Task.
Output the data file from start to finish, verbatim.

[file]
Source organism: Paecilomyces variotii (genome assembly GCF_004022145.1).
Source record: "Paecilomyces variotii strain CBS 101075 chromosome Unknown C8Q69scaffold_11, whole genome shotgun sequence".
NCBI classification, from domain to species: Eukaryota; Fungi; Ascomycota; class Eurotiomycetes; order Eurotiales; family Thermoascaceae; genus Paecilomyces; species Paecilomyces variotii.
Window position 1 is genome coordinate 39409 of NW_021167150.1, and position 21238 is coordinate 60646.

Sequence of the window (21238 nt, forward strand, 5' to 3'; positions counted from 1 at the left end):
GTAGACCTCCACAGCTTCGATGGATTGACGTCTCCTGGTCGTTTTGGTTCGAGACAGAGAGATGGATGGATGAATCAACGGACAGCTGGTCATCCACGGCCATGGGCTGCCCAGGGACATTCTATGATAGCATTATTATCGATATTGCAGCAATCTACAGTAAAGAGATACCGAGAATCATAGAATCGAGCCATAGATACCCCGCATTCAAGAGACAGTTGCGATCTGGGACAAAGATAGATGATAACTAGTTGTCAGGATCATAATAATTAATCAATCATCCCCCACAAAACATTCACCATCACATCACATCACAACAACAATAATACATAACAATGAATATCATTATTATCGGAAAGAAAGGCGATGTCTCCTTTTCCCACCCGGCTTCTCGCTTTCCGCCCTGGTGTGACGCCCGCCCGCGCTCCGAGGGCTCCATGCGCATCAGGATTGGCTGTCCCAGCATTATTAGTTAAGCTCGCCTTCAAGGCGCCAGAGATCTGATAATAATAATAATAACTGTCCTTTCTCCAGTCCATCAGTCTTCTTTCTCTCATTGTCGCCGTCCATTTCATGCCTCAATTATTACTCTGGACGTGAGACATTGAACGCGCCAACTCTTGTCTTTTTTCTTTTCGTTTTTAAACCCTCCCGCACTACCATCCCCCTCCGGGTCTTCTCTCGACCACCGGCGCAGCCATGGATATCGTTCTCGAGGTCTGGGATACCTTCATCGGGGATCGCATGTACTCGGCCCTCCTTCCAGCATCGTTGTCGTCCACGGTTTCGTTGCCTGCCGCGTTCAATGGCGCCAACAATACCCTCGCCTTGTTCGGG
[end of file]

Source organism: Paecilomyces variotii (genome assembly GCF_004022145.1).
Source record: "Paecilomyces variotii strain CBS 101075 chromosome Unknown C8Q69scaffold_11, whole genome shotgun sequence".
NCBI classification, from domain to species: Eukaryota; Fungi; Ascomycota; class Eurotiomycetes; order Eurotiales; family Thermoascaceae; genus Paecilomyces; species Paecilomyces variotii.
Window position 1 is genome coordinate 39409 of NW_021167150.1, and position 21238 is coordinate 60646.

Sequence of the window (21238 nt, forward strand, 5' to 3'; positions counted from 1 at the left end):
GTAGACCTCCACAGCTTCGATGGATTGACGTCTCCTGGTCGTTTTGGTTCGAGACAGAGAGATGGATGGATGAATCAACGGACAGCTGGTCATCCACGGCCATGGGCTGCCCAGGGACATTCTATGATAGCATTATTATCGATATTGCAGCAATCTACAGTAAAGAGATACCGAGAATCATAGAATCGAGCCATAGATACCCCGCATTCAAGAGACAGTTGCGATCTGGGACAAAGATAGATGATAACTAGTTGTCAGGATCATAATAATTAATCAATCATCCCCCACAAAACATTCACCATCACATCACATCACAACAACAATAATACATAACAATGAATATCATTATTATCGGAAAGAAAGGCGATGTCTCCTTTTCCCACCCGGCTTCTCGCTTTCCGCCCTGGTGTGACGCCCGCCCGCGCTCCGAGGGCTCCATGCGCATCAGGATTGGCTGTCCCAGCATTATTAGTTAAGCTCGCCTTCAAGGCGCCAGAGATCTGATAATAATAATAATAACTGTCCTTTCTCCAGTCCATCAGTCTTCTTTCTCTCATTGTCGCCGTCCATTTCATGCCTCAATTATTACTCTGGACGTGAGACATTGAACGCGCCAACTCTTGTCTTTTTTCTTTTCGTTTTTAAACCCTCCCGCACTACCATCCCCCTCCGGGTCTTCTCTCGACCACCGGCGCAGCCATGGATATCGTTCTCGAGGTCTGGGATACCTTCATCGGGGATCGCATGTACTCGGCCCTCCTTCCAGCATCGTTGTCGTCCACGGTTTCGTTGCCTGCCGCGTTCAATGGCGCCAACAATACCCTCGCCTTGTTCGGG